Canada Pension Plan Investment Board (CPPIB) already invests 80% of its C$367 billion ($281 billion) in assets directly through its in-house team – but it will continue raising that percentage. The public fund is also becoming more proactive in how it manages its relationships with private equity firms – an asset class that is a key growth area for it in China and other emerging markets.

So said Alain Carrier, CPPIB’s London-based head of international, during an interview with AsianInvestor last month.

The fund has outsourced less and less over the years, and that will continue, he noted. “The strategy is to do more and more direct investment, as it allows for more flexibility in managing the asset exposure over longer time periods and also reduces the fee drag.”

Alain Carrier, CPPIB

This is a common theme among CPPIB’s domestic peers. Roughly three-quarters of the portfolios of the top 10 Canadian public pension funds are managed internally and around one-third are in alternatives, according to a World Bank report published in November 2017, ‘The Evolution of the Canadian Pension Model’.

It is also a trend among other large institutional investors in Asia and elsewhere to build up their in-house capabilities with a view to having more control over assets and reducing fees. Japan Post Bank is one recent high-profile example; the $1.7 trillion asset owner has swiftly built out an alternative investment team since 2015.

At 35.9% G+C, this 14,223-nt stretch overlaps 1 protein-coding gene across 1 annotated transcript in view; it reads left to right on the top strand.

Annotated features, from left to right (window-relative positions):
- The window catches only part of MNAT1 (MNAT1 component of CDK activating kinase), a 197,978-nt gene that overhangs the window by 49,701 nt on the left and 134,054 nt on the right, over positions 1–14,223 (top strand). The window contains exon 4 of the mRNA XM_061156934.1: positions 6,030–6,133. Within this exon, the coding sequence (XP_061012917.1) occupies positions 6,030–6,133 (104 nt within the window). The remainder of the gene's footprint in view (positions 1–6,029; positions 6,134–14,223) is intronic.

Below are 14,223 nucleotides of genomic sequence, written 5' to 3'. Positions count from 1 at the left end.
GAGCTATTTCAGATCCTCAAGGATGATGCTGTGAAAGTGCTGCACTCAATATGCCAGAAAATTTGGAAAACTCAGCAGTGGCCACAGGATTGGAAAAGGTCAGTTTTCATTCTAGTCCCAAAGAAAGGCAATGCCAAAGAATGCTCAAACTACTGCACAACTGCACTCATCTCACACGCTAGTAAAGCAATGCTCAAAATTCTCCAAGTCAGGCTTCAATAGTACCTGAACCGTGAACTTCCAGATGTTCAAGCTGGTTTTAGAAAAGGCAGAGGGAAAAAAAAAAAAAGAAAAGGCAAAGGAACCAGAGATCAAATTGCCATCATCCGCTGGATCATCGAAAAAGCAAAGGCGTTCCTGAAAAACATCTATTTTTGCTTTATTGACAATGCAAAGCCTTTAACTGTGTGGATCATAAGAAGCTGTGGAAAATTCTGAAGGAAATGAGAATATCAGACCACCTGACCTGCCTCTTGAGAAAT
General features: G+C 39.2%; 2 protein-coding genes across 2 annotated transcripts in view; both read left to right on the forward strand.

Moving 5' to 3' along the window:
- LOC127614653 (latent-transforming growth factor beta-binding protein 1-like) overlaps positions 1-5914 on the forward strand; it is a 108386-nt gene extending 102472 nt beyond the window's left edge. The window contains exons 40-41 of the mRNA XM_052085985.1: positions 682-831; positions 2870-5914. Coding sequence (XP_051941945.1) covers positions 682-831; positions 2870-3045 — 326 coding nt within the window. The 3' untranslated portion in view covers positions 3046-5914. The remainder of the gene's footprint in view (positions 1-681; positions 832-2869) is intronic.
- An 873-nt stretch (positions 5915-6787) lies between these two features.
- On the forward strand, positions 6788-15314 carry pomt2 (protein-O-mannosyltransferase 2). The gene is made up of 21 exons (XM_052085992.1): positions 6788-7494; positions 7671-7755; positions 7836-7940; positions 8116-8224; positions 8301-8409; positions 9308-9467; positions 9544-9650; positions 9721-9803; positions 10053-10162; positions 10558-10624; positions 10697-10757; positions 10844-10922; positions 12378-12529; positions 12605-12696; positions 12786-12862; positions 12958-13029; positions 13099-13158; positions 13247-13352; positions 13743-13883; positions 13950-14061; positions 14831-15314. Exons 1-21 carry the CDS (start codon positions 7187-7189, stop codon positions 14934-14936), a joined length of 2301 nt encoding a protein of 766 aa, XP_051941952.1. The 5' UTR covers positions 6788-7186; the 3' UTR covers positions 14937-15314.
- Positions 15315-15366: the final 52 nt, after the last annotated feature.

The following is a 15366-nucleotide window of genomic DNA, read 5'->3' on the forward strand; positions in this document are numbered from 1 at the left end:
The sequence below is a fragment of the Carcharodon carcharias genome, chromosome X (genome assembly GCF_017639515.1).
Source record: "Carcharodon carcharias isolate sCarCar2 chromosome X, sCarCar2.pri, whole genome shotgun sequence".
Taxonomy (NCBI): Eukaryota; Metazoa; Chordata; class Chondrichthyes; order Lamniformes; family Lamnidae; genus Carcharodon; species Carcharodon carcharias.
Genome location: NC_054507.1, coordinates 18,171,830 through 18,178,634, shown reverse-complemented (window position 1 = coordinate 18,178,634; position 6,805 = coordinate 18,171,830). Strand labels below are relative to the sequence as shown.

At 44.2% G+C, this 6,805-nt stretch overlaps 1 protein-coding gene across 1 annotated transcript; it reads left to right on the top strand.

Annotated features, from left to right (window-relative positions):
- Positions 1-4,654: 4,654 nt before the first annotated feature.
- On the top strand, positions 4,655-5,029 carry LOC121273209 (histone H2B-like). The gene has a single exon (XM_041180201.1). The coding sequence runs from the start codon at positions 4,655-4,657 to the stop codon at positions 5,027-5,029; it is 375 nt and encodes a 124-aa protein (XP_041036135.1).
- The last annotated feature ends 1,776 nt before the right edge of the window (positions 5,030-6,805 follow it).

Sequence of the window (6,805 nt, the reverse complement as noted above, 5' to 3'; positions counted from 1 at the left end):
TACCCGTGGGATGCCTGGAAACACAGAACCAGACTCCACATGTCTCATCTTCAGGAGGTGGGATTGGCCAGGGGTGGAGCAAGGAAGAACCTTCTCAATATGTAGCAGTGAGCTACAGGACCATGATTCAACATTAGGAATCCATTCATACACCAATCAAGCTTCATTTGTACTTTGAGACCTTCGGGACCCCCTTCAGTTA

Meanwhile, CPPIB has also become more active in recent years in how it manages its relationships with private equity general partners. It now looks at the value of the entire relationship, said Carrier – not only the net returns of the fund but also the benefits of any partnership opportunities provided by the manager.

If a GP does not provide a strong flow of deals that are attractive on a no-fee, no-carry basis, then CPPIB expects it to generate outstanding performance in its own right, he explained.

However, CPPIB is less singularly focused on returns if a manager posts just-above-average performance but also brings several attractive transactions to the table.

“We’ve been a lot more proactive in driving that approach with our relationships,” Carrier noted. “[We’ve been] reducing our commitments to funds that don’t generate value on a standalone basis or when combined with the deals they bring us, or increasing our investment in funds that do.”

He added that when it comes to co-investment, CPPIB tries to do as much as possible in Asia, but he stressed that the fund sees a difference between co-investment and co-sponsorship.

Co-investment often refers to a situation whereby a private equity manager has already done a deal, then offers part of a minority position to a number of limited partners (or existing investors) in its fund.

“What we call co-sponsorship is a true partnership with the private equity fund from the start of the deal,” noted Carrier. “It’s a much bigger commitment. We do both, but we deploy a lot more dollars with co-sponsorship.”

The distinction has been less relevant in Asia, which has traditionally been less of a buyout market than Europe or the US. Still, CPPIB has done a number of co-sponsorship deals in Asia, as is the fund’s preference: taking big positions alongside partners in transactions that can lead to scale.

One example was CPPIB’s deal with Baring Private Equity Asia last year to privatise Nord Anglia Education, a Hong Kong-based operator of international schools – it valued the company at $4.3 billion.

The cover story in the upcoming October/November issue of AsianInvestor magazine will take an in-depth look at how Canada’s public pension funds, including CPPIB, are ramping up their investment in Asia. The edition will also include an extended interview with Alain Carrier.